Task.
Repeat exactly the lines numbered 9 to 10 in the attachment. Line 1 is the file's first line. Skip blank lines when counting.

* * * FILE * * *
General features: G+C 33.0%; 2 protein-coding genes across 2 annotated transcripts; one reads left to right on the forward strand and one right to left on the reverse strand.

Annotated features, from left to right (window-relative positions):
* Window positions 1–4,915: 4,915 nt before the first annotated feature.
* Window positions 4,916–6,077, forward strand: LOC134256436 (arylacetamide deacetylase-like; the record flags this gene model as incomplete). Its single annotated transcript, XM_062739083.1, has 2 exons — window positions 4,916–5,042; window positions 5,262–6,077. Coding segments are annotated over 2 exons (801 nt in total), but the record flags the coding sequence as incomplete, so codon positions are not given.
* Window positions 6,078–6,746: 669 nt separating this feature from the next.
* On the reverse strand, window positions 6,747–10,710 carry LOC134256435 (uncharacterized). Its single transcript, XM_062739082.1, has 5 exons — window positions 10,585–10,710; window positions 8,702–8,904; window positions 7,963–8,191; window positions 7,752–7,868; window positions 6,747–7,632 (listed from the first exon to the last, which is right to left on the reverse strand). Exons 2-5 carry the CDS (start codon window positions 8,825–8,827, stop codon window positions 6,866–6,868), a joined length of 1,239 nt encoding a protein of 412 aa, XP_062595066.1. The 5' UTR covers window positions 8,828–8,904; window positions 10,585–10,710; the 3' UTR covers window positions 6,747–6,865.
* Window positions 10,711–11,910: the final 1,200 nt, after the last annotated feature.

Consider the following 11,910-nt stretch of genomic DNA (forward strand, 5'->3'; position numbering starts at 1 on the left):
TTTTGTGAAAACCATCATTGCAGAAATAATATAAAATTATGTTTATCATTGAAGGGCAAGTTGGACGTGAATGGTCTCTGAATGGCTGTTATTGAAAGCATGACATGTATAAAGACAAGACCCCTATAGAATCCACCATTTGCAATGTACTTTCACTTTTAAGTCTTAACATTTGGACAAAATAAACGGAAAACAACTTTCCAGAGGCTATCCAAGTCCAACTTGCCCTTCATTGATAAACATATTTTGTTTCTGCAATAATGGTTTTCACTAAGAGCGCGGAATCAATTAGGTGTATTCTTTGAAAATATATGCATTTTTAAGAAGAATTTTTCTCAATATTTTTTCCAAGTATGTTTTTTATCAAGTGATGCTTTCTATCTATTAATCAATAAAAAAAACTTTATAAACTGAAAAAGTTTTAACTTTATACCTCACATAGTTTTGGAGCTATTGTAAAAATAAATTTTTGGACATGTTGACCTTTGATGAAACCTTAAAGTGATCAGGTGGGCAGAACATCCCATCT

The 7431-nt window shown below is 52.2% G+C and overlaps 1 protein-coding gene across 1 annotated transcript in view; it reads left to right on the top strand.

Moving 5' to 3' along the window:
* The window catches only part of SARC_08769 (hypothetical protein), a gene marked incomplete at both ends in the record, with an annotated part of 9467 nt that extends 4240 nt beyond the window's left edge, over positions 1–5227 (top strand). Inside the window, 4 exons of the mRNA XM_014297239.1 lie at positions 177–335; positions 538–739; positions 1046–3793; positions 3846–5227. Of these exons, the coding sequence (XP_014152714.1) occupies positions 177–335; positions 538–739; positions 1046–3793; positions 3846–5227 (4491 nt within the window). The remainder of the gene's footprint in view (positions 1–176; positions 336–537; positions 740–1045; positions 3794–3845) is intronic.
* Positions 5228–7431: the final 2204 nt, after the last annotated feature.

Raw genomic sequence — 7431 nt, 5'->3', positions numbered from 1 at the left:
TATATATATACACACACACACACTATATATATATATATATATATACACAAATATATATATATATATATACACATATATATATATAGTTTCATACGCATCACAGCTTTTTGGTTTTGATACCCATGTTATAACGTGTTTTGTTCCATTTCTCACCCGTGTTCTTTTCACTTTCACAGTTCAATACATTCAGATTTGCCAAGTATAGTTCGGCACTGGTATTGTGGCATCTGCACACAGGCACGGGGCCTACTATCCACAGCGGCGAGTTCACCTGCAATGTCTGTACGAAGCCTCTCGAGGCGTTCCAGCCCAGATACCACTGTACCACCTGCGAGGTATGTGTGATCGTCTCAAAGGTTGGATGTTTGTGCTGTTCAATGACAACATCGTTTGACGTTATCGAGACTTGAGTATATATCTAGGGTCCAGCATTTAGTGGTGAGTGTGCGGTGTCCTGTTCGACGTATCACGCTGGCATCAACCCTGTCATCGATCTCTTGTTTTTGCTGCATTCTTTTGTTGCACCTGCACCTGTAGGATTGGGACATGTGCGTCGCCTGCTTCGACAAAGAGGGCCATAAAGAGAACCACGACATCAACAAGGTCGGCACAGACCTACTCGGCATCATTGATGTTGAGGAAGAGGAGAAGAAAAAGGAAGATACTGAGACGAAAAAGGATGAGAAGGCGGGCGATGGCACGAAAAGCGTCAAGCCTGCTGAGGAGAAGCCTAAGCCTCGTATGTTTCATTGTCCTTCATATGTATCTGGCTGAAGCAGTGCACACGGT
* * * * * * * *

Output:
TTTTGTGAAAACCATCATTGCAGAAATAATATAAAATTATGTTTATCATTGAAGGGCAAGTTGGACGTGAATGGTCTCTGAATGGCTGTTATTGAAAGCATGACATGTATAAAGACAAGACCCCTATAGAATCCACCATTTGCAATGTACTTTCACTTTTAAGTCTTAACATTTGGACAAAATAAACGGAAAACAACTTTCCAGAGGCTATCCAAGTCCAACTTGCCCTTCATTGATAAACATATTTTGTTTCTGCAATAATGGTTTTCACTAAGAGCGCGGAATCAATTAGGTGTATTCTTTGAAAATATATGCATTTTTAAGAAGAATTTTTCTCAATATTTTTTCCAAGTATGTTTTTTATCAAGTGATGCTTTCTATCTATTAATCAATAAAAAAAACTTTATAAACTGAAAAAGTTTTAACTTTATACCTCACATAGTTTTGGAGCTATTGTAAAAATAAATTTTTGGACATGTTGACCTTTGATGAAACCTTAAAGTGATCAGGTGGGCAGAACATCCCATCT

The 7431-nt window shown below is 52.2% G+C and overlaps 1 protein-coding gene across 1 annotated transcript in view; it reads left to right on the top strand.